I’ve never been one for expensive holidays. Surfing, lolling at the beach. Walking in the hills. That’s stuff I enjoy. Skip Vegas. It’s not my party. So most of our outings here in Los Angeles, where we are on vacation from Argentina, have been priceless times at the beach, rolling down sandbanks and running in the waves as they roll up the sand, full of laughs and spills and splashes and shouts of “let’s do it again!”
Well, word got out that Daddy comes from the city (or near enough) that’s home to a child’s delight: Disneyland. Who could deny a starry-eyed kid the chance to meet Mickey Mouse and Tinker Bell. “And Goofy,” my four-year-old son says. Who wouldn’t want to go with children who for days have been discussing whether Mickey Mouse’s skin is like a mouse’s or cloth and whether Tinker Bell will be big enough to see or only a light in the sky, and what to do if you run into Captain Hook.
So off we went through the early afternoon traffic along the 405 freeway to the 10 to the 5 to Disney Drive and the parking lot and the tram and through the gates to Disneyland.
The three kids marveled at the sights and we did our best to navigate through the park. “Let’s try this,” I said. And my wife and the two eldest stood in line; I stayed behind with the one-year-old. I thought it was a train ride, easy going. No. It was a rollercoaster. My wife, who’s not a big fan of rollercoasters, told me later that halfway through my son turned to her and said, “Mummy, me scared.”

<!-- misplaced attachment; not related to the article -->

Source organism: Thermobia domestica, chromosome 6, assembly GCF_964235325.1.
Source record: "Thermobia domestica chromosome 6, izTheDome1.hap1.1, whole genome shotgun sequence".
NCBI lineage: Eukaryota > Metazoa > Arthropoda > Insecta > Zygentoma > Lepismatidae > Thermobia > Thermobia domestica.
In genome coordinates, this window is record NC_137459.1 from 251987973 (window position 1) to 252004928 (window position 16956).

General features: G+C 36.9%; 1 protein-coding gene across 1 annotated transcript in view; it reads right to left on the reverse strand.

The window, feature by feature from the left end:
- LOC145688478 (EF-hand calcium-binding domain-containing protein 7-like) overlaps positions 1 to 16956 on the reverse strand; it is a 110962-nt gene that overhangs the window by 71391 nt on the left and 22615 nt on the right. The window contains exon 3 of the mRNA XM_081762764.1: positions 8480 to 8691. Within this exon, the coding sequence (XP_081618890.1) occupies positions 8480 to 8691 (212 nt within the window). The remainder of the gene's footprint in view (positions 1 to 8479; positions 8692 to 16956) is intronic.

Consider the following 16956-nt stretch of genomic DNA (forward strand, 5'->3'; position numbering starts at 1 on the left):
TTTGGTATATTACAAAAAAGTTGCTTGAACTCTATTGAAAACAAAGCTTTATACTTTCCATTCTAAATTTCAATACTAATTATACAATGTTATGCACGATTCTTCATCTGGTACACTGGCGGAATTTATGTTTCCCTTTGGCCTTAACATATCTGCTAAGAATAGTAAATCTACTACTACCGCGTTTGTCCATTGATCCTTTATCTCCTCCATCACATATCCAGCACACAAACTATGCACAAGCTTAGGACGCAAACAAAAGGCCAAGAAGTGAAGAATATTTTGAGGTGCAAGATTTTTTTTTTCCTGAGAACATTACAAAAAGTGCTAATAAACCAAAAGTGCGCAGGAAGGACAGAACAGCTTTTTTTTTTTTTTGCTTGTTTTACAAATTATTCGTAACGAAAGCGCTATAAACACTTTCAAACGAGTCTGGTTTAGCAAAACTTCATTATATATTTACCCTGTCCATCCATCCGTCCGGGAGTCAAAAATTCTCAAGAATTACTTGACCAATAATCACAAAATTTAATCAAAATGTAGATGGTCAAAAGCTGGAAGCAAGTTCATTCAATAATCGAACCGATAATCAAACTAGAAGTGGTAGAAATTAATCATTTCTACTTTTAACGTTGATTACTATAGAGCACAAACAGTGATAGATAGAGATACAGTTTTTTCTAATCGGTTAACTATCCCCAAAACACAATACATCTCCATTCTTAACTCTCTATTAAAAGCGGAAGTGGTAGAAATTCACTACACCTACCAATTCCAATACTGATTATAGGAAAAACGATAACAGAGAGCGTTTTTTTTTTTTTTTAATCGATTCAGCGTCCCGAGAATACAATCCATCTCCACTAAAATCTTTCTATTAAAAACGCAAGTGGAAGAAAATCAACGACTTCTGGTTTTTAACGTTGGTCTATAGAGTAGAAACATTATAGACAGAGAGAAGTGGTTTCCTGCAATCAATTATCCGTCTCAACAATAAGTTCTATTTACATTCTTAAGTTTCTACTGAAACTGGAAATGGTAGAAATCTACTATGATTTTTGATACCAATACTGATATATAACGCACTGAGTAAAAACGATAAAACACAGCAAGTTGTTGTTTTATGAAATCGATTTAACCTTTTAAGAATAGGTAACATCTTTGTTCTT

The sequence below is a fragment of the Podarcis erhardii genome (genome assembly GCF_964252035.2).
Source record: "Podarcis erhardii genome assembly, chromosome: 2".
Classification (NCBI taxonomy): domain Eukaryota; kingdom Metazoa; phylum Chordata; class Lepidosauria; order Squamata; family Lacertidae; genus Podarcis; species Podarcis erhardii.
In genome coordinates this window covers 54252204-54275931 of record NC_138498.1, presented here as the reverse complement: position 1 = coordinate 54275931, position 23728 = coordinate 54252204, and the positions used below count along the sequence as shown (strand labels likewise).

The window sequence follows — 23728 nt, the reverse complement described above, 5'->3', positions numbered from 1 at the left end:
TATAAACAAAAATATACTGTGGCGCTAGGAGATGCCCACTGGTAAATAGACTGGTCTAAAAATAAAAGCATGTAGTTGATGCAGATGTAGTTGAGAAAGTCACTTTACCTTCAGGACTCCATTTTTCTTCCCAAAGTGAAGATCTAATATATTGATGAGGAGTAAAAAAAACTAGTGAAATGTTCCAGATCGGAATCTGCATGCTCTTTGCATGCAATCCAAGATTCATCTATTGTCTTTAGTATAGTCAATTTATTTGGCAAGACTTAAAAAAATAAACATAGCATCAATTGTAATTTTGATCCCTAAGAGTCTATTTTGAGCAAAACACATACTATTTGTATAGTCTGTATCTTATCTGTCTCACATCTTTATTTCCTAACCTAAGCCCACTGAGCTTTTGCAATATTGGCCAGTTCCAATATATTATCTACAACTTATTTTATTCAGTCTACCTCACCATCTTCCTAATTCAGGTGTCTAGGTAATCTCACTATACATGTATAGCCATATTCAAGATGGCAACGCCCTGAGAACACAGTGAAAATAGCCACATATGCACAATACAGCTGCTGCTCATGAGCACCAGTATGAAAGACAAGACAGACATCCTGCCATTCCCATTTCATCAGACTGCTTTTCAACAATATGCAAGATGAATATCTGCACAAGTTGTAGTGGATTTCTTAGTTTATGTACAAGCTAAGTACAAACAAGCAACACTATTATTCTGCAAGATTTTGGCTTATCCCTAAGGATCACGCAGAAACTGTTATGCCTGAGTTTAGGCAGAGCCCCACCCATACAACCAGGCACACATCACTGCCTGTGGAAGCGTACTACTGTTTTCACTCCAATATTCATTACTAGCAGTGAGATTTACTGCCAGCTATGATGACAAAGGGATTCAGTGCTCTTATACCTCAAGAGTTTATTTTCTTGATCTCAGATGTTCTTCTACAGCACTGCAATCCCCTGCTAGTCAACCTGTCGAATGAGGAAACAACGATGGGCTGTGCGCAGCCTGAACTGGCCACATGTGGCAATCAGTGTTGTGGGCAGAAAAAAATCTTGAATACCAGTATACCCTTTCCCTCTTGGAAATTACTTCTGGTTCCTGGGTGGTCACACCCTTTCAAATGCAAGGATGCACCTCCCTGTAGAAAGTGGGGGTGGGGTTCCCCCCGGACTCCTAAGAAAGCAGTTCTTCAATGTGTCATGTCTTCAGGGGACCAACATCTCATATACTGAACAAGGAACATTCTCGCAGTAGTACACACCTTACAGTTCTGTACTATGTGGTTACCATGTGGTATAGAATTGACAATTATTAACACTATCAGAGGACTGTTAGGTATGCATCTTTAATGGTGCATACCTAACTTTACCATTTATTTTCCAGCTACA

So off we went in search of mellower amusements. We took a boat ride, watched the fireworks and then went on It’s A Small World, a favorite of mine as a kid. The littlest got into it, gaping at the dancers and cooing at the music. My four-year-old turned to my wife and said, “Mummy, me happy.”
On our way out of the park we went through Fantasyland and came upon Sleeping Beauty Castle, where you can stroll through the castle’s hallways and rooms. No fast trains, something to top off a good evening. The noises of ghosts and prisoners soon began to give the kids the jitters. “I don’t like this,” my six-year-old daughter said. And we turned around the corner and she stopped. The witch! You could hear the witch scream and see her shadow around the corner down there, dangerously close. My daughter screamed and grabbed hold of a railing. She wasn’t going that way! No, she turned and ran back the way we came, leaving us all behind in her flight from the witch. We ran after her and back to the car and along the freeway and home, locked the door and got into bed. Exhausted and safe.
The kids got up early the next morning and the two eldest ran down the stairs for breakfast, chatting about the adventure as I followed and tried not to stumble, still not fully awake. I sat down with a coffee and the kids with their bowls of cereal, and my six-year-old turns to me and says, “It’s true, right? The witch was really real, wasn’t she?”